Author(s): Mahmmoud YA
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Abstract 1 Curcumin, the major constitute of tumeric, is an important nutraceutical that has been shown to be useful in the treatment of many diseases. As an inhibitor of the sarcoplasmic reticulum Ca(2+)-ATPase, curcumin was shown to correct cystic fibrosis (CF) defects in some model systems, whereas others have reported no or little effects on CF after curcumin treatment, suggesting that curcumin effect is not due to simple inhibition of the Ca(2+)-ATPase. 2 We tested the hypothesis that curcumin may modulate other members of the P(2)-type ATPase superfamily by studying the effects of curcumin on the activity and kinetic properties of the Na,K-ATPase. 3 Curcumin treatment inhibited Na,K-ATPase activity in a dose-dependent manner (K(0.5) approximately 14.6 microM). Curcumin decreased the apparent affinity of Na,K-ATPase for K(+) and increased it for Na(+) and ATP. Kinetic analyses indicated that curcumin induces a three-fold reduction in the rate of E1P --> E2P transition, thereby increasing the steady-state phosphoenzyme level. Curcumin treatment significantly abrogated K(+) occlusion to the enzyme as evidenced from kinetic and proteolytic cleavage experiments. Curcumin also significantly decreased the vanadate sensitivity of the enzyme. 4 Thus, curcumin partially blocks the K(+) occlusion site, and induces a constitutive shift in the conformational equilibrium of the enzyme, towards the E1 conformation. 5 The physiological consequences of curcumin treatment previously reported in different epithelial model systems may, at least in part, be related to the direct effects of curcumin on Na,K-ATPase activity.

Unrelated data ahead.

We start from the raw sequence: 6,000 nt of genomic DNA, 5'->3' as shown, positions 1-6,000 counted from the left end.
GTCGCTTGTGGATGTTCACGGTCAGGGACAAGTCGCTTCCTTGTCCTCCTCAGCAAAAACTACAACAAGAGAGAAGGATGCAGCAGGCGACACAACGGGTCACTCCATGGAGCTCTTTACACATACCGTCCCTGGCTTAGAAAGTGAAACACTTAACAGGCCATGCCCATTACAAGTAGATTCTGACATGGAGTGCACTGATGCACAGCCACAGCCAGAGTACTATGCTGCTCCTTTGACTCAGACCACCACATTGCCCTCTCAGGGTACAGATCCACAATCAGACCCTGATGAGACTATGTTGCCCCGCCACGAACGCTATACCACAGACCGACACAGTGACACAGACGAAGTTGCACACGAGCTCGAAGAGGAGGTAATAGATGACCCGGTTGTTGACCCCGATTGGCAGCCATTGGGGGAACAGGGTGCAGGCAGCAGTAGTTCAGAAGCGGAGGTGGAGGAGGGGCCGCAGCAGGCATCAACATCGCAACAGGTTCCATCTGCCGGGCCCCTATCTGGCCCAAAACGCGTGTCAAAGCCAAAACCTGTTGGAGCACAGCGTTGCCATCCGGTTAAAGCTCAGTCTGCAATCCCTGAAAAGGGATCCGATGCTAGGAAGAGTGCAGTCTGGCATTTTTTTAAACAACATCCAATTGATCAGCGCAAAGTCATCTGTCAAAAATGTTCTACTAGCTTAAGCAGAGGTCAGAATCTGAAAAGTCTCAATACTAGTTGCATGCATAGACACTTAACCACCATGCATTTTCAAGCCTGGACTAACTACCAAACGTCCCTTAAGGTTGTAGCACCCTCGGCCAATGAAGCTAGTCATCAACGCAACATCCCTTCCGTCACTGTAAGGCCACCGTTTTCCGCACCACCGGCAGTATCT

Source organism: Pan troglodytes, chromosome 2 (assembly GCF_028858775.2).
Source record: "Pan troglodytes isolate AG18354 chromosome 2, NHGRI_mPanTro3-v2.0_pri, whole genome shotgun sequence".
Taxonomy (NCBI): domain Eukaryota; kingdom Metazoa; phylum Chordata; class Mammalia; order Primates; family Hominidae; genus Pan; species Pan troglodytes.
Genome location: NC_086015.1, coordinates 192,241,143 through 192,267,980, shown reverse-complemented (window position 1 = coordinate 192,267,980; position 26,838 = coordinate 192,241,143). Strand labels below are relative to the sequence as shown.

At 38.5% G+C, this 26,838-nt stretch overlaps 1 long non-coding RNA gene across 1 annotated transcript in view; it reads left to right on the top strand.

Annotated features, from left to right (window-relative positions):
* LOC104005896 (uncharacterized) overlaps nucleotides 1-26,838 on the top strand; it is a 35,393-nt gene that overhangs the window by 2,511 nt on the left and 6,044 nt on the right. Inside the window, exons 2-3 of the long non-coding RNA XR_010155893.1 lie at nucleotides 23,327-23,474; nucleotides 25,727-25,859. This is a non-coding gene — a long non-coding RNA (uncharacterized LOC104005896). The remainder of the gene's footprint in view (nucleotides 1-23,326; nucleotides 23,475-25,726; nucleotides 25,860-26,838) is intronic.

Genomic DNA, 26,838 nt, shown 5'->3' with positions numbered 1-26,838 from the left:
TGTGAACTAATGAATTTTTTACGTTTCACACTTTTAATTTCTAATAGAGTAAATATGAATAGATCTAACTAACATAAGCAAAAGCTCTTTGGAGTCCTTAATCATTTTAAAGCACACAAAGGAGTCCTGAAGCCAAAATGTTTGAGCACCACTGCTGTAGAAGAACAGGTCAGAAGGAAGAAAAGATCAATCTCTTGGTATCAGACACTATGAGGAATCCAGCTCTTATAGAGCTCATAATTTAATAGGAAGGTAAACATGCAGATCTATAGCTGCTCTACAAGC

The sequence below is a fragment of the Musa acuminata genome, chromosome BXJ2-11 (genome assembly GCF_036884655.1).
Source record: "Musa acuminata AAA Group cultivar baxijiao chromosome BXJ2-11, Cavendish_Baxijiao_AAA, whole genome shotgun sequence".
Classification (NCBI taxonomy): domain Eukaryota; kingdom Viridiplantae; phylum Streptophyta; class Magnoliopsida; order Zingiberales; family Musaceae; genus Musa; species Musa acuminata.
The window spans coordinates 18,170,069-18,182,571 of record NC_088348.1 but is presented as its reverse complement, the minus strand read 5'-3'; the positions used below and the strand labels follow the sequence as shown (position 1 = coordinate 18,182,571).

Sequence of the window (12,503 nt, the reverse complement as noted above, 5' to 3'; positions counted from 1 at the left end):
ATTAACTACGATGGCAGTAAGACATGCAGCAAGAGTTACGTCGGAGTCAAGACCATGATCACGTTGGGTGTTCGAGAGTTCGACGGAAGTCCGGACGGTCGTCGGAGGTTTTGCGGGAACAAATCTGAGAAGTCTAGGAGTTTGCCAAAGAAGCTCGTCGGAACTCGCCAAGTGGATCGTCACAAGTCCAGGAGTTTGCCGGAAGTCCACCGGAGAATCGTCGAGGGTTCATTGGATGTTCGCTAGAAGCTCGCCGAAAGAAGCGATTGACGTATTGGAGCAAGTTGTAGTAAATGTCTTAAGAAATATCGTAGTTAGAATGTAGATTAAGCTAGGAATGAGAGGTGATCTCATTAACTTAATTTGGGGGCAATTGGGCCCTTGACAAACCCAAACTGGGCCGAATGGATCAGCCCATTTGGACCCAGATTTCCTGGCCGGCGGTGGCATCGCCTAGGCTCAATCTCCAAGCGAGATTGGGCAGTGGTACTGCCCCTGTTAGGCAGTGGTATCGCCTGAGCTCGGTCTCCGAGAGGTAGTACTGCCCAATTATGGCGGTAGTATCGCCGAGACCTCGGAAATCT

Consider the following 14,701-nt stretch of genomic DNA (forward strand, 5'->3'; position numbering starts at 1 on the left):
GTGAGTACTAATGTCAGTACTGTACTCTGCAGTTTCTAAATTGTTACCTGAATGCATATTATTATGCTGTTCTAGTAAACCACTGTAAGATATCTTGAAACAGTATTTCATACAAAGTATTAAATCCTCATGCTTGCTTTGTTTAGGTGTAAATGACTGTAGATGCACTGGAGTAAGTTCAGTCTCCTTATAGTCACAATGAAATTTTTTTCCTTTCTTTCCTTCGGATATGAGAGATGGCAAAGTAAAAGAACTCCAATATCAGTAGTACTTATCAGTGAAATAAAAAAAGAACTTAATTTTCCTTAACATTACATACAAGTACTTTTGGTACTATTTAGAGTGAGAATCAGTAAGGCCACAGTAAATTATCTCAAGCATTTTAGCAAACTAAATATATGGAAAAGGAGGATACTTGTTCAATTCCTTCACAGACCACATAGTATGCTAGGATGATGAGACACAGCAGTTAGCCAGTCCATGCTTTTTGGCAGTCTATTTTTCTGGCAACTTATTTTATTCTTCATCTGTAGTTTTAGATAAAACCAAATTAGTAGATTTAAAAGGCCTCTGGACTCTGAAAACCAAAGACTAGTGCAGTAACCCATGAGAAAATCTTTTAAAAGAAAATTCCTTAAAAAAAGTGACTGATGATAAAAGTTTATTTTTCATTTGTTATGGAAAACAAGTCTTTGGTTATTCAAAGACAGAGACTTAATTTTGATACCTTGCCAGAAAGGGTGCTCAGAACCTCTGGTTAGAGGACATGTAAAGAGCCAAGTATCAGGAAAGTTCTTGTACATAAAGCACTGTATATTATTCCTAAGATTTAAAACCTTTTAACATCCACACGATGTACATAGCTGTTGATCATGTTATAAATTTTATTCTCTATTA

This article was published in Br J Pharmacol
and referenced in Hereditary Genetics: Current Research